The tile of this post sums up my life for the past two and a half years. Ever since COVID hit, I just couldn’t get back into the swing of things.
I think I caught attention-deficit disorder (ADD.) Is that possible?
Maybe I had it all along and never realized.
Anyway, I discovered a tip on how to get back into READING (and WRITING) that’s working great for me and I wanted to share.
Ready for it?
I switched to SHORT books for both reading and writing.
Yup. That easy.
As a book lover, I’ve always had a deep appreciation for the art of crafting a story. Way back in grade school, when I wrote my first multi-page story, I realized that I wanted to be a writer. Yeah, yeah, yeah. Life got in the way and I chose a more sensible occupation, but I never gave up my dream of crafting stories.
It was that love of a short story that got me started with writing and it was only fitting that it got me back to writing and reading when I strayed away from books altogether these past few years.
While some may prefer the immersive experience of a full-length novel, I find that shorter books offer a unique charm and brevity that I just can’t resist.
For starters, there’s the convenience factor. With a short book, I can read a complete story in just one sitting. I absolutely love sitting down on my sofa after the sun goes down and diving into a book for a few hours and finishing it completely. This means that I don’t miss sleep, staying up reading all night. And let’s be real, who doesn’t love being able to say, “I just read a whole book in same amount of time it took you to flip through the stations, trying to find something good on TV”?
But beyond the convenience as a reader, I also find that short stories offer a unique sense of challenge and creativity as a writer. With less than 100 pages to work with, writers have to be focused to craft a complete story that still draws in readers. And as a reader, I love being able to see just how much emotion and character development a writer can fit into such a tight space.
Plus, let’s not forget about that case of ADD I caught. Both reading and writing shorter works make the whole process more fun. I can switch between one world to the next and not get bogged down with a tale that takes forever to tell. Also, with the shorter work, twists and turns fill every page, making the pacing much quicker to hold one’s attention. It’s like a mini-adventure in every page.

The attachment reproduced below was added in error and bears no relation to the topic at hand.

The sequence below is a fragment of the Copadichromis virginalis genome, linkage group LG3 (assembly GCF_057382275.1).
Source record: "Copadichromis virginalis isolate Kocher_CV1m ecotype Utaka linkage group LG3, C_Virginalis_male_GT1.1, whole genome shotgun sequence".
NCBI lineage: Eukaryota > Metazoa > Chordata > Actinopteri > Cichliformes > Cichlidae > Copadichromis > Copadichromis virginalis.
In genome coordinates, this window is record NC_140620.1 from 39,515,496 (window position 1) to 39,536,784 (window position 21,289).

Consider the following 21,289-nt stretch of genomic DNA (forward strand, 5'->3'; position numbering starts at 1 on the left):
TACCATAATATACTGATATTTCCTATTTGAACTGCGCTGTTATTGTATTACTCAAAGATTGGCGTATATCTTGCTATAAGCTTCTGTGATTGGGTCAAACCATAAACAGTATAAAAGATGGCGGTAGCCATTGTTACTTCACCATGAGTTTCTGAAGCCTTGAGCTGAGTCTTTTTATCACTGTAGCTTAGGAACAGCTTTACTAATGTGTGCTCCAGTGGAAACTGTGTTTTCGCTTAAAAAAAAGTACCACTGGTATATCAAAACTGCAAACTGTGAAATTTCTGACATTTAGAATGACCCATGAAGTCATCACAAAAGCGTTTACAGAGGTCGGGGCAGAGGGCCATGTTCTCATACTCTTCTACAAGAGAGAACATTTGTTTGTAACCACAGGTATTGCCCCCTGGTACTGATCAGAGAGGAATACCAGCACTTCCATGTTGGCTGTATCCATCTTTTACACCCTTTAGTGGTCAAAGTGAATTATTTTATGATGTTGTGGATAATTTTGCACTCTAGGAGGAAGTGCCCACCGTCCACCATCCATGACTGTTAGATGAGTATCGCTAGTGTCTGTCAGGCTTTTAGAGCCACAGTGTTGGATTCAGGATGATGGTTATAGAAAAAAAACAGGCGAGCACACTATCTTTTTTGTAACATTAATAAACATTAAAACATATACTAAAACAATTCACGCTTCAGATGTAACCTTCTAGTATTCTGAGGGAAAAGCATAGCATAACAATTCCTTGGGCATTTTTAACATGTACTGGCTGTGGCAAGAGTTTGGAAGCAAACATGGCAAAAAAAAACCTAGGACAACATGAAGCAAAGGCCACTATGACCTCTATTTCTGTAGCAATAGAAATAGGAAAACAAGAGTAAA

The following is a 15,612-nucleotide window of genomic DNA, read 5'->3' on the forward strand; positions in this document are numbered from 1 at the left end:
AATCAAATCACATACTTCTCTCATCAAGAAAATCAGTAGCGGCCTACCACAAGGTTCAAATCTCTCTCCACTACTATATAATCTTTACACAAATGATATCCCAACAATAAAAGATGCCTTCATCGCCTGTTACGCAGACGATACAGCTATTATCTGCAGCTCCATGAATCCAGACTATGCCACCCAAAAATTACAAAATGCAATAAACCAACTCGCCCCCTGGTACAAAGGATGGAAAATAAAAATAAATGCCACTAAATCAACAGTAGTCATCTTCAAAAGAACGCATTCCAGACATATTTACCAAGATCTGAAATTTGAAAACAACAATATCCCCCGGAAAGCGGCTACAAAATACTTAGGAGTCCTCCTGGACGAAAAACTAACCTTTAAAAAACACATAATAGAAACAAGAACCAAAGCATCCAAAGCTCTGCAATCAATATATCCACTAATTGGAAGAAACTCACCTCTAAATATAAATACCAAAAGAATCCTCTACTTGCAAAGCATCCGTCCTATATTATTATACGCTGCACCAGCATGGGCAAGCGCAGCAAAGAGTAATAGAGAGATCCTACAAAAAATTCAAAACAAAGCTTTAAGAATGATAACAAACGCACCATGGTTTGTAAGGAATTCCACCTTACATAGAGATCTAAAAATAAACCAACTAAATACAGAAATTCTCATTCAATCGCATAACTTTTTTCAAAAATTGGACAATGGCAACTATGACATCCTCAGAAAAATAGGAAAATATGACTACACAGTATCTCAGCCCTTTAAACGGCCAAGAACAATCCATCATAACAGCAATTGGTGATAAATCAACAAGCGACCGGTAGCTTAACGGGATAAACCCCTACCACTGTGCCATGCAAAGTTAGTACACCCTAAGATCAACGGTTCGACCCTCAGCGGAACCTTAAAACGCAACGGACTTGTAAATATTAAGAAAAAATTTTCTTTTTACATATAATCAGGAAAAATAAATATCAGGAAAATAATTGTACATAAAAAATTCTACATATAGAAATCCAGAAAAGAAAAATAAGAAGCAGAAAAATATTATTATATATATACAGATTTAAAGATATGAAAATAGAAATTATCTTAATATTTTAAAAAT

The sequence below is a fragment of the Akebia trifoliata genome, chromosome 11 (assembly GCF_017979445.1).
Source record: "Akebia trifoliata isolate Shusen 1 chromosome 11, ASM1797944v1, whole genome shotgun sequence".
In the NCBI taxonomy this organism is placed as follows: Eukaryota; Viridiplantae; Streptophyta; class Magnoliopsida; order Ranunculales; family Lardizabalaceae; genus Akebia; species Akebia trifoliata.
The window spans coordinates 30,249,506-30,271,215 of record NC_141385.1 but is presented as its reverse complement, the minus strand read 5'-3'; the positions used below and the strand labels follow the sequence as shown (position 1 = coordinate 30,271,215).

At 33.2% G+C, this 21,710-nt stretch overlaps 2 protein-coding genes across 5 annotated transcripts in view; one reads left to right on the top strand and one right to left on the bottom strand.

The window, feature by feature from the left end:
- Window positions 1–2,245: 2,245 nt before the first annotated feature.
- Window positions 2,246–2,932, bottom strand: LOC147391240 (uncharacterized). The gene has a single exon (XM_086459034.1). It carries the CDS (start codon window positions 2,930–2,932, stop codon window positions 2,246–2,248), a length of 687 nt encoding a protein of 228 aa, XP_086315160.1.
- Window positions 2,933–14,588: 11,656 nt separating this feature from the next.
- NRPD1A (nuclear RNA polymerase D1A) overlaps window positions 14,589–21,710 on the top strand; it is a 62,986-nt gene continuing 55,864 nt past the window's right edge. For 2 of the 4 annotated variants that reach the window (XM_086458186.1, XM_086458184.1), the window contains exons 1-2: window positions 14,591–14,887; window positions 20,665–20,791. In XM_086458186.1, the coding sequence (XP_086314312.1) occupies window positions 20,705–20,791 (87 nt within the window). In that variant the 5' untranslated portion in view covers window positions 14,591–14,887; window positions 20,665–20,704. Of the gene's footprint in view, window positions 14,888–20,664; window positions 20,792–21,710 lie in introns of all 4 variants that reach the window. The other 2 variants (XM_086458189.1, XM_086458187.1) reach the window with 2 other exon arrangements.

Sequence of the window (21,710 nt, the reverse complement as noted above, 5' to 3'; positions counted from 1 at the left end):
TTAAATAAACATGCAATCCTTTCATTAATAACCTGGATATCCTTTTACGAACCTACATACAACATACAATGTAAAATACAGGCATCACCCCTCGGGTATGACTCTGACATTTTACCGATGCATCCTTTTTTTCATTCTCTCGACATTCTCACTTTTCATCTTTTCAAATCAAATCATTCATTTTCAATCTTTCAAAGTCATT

So in short (pun intended), if you’re looking for a quick and satisfying reading experience, give shorter books a try. Trust me, you won’t be disappointed. And who knows, you may just find yourself preferring them over those hefty novels.
Here’s how I find short works to read.
I navigate to Amazon’s best seller lists here: https://amzn.to/3QDGbgS
Then on the left hand column, I pick how long of a story I’m looking for. Then I narrow it further by the genre I want to read. (In the image below, I have 90 minute Science Fiction and Fantasy books selected.)
And if it’s an issue of cost, I grabbed a free trial of Kindle Unlimited, so I could plow through as many of these books as I liked. But many are only 99 cents or available in the “Top 100 Free” Column of the bestseller list. Here’s a link to check out Kindle Unlimited
Anyway, if you’re struggling to stay put and finish a story like I was, try giving a shorter book a try. You might rekindle your love for reading or writing!
Have you taken a break from reading or writing? How did you get back into it? Leave a comment below to share your tips with others.
Thanks for reading!
P.S. I have been writing, but don’t have anything to show you yet. Soon. I promise.
Me: Loving the brevity and efficiency of short novels
Them: Struggling to get through long, dense books and losing interest halfway through
Me: Being able to finish a complete story in just a few hours
Them: Taking weeks or even months to finish a single book
Me: Appreciating the challenge of packing a whole story into a small space
Them: Complaining about how short books don’t give them enough bang for their buck
Me: Being able to read more books in less time
Them: Only being able to read a few books a year due to their lengthy length
Me: Being a lover of short and sweet stories
Them: Being a lover of epic, multi-volume sagas
Me: Being a happy and fulfilled reader
Them: Always feeling like they’re missing out on something bigger and better